As we found no medium to large effect of manual lymph drainage (in addition to guidelines and exercise therapy) on the development of lymphoedema related to breast cancer, a future study should be performed to determine whether it has a small effect. The power calculation could be based on the combination of the cumulative incidence rates for arm lymphoedema from the study of Lacomba et al and our study, which leads to an estimated cumulative incidence of 16% ((4+18)/(59+77)) in the intervention group and 21% ((14+15)/(57+81)) in the control group. We need to continue to follow up our patients as 20-33% of patients with breast cancer who develop arm lymphoedema will do so more than 12 months after surgery.
Further research should confirm our results. Lymphoscintigraphy can be used to compare the lymph function on the affected side29 between the groups. Instead of circumference and volumetric measurements, lymphoedema can also be assessed with ultrasonography. This can directly measure thickening of cutis and subcutis because of lymphoedema and exclude changes in arm volume caused by muscular atrophy and hypertrophy.30 31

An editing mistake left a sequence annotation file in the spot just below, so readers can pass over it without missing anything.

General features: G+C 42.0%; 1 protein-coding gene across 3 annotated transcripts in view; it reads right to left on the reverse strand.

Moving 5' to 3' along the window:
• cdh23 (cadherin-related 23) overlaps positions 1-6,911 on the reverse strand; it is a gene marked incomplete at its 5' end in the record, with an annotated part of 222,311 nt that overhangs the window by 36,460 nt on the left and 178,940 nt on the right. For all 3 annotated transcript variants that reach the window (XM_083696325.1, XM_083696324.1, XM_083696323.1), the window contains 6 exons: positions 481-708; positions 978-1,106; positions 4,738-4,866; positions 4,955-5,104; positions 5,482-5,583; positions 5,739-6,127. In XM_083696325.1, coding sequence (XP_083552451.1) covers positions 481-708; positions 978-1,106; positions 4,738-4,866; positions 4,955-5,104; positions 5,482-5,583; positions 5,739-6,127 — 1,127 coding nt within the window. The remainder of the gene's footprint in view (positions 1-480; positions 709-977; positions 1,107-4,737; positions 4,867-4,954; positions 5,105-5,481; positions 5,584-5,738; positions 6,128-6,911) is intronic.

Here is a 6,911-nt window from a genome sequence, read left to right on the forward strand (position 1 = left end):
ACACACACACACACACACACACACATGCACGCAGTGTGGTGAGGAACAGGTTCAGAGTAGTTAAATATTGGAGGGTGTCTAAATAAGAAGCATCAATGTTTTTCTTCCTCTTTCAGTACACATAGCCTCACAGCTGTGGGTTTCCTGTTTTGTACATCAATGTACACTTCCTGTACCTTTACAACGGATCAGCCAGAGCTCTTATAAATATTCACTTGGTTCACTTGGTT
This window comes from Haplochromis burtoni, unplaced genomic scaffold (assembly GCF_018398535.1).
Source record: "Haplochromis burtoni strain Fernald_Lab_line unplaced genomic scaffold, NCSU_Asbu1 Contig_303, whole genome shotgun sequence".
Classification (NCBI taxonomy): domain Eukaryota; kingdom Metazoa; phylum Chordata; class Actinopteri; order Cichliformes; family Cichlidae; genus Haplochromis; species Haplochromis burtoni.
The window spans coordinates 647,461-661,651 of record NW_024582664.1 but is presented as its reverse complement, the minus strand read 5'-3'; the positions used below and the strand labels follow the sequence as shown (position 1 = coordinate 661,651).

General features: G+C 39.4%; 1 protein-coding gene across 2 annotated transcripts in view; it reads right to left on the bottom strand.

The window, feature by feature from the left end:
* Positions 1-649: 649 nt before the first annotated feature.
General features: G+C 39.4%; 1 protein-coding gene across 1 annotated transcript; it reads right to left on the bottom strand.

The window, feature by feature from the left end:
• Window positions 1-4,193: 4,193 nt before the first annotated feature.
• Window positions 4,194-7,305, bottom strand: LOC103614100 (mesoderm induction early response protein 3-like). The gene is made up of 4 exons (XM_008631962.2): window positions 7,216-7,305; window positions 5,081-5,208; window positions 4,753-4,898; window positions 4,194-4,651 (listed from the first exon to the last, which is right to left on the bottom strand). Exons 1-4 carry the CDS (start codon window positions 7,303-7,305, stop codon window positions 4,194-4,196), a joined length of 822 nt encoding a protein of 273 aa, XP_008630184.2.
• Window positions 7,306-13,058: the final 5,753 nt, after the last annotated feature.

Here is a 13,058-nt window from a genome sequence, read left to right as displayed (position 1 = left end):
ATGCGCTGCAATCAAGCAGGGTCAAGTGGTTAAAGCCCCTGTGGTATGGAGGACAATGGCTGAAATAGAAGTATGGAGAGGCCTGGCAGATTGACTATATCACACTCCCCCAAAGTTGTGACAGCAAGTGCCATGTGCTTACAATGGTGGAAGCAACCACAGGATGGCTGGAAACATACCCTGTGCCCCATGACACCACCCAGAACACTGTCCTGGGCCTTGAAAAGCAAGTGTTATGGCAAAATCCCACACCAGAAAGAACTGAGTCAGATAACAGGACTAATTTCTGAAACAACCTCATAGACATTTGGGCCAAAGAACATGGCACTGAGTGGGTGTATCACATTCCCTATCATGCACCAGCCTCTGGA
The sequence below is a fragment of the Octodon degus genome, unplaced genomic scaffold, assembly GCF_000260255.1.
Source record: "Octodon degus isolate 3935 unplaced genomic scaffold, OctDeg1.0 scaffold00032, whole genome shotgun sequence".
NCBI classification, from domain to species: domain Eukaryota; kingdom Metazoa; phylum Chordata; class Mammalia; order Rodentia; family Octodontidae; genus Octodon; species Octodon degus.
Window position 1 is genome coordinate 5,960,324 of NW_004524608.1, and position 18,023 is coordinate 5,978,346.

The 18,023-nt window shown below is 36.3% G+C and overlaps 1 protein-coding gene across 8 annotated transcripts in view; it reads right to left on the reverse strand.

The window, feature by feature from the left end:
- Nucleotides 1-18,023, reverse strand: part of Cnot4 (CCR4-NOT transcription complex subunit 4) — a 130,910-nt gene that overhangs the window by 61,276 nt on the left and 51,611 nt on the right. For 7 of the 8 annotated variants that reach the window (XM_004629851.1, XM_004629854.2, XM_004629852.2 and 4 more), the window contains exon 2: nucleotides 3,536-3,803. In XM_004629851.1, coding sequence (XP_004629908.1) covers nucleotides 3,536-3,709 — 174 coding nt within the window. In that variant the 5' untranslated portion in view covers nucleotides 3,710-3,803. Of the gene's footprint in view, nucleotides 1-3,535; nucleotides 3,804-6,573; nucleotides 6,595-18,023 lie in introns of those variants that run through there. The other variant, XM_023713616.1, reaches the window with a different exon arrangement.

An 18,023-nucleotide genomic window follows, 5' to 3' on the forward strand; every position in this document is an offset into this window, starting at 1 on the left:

Conclusion and policy implication
Our results show that manual lymph drainage applied after axillary lymph node dissection for breast cancer and additional to guidelines and exercise therapy is unlikely to have a medium to large effect on the prevention of arm lymphoedema in the short term. It is important to inform patients of this after axillary dissection.
What is already known on this topic
There is no standard definition to determine arm lymphoedema related to breast cancer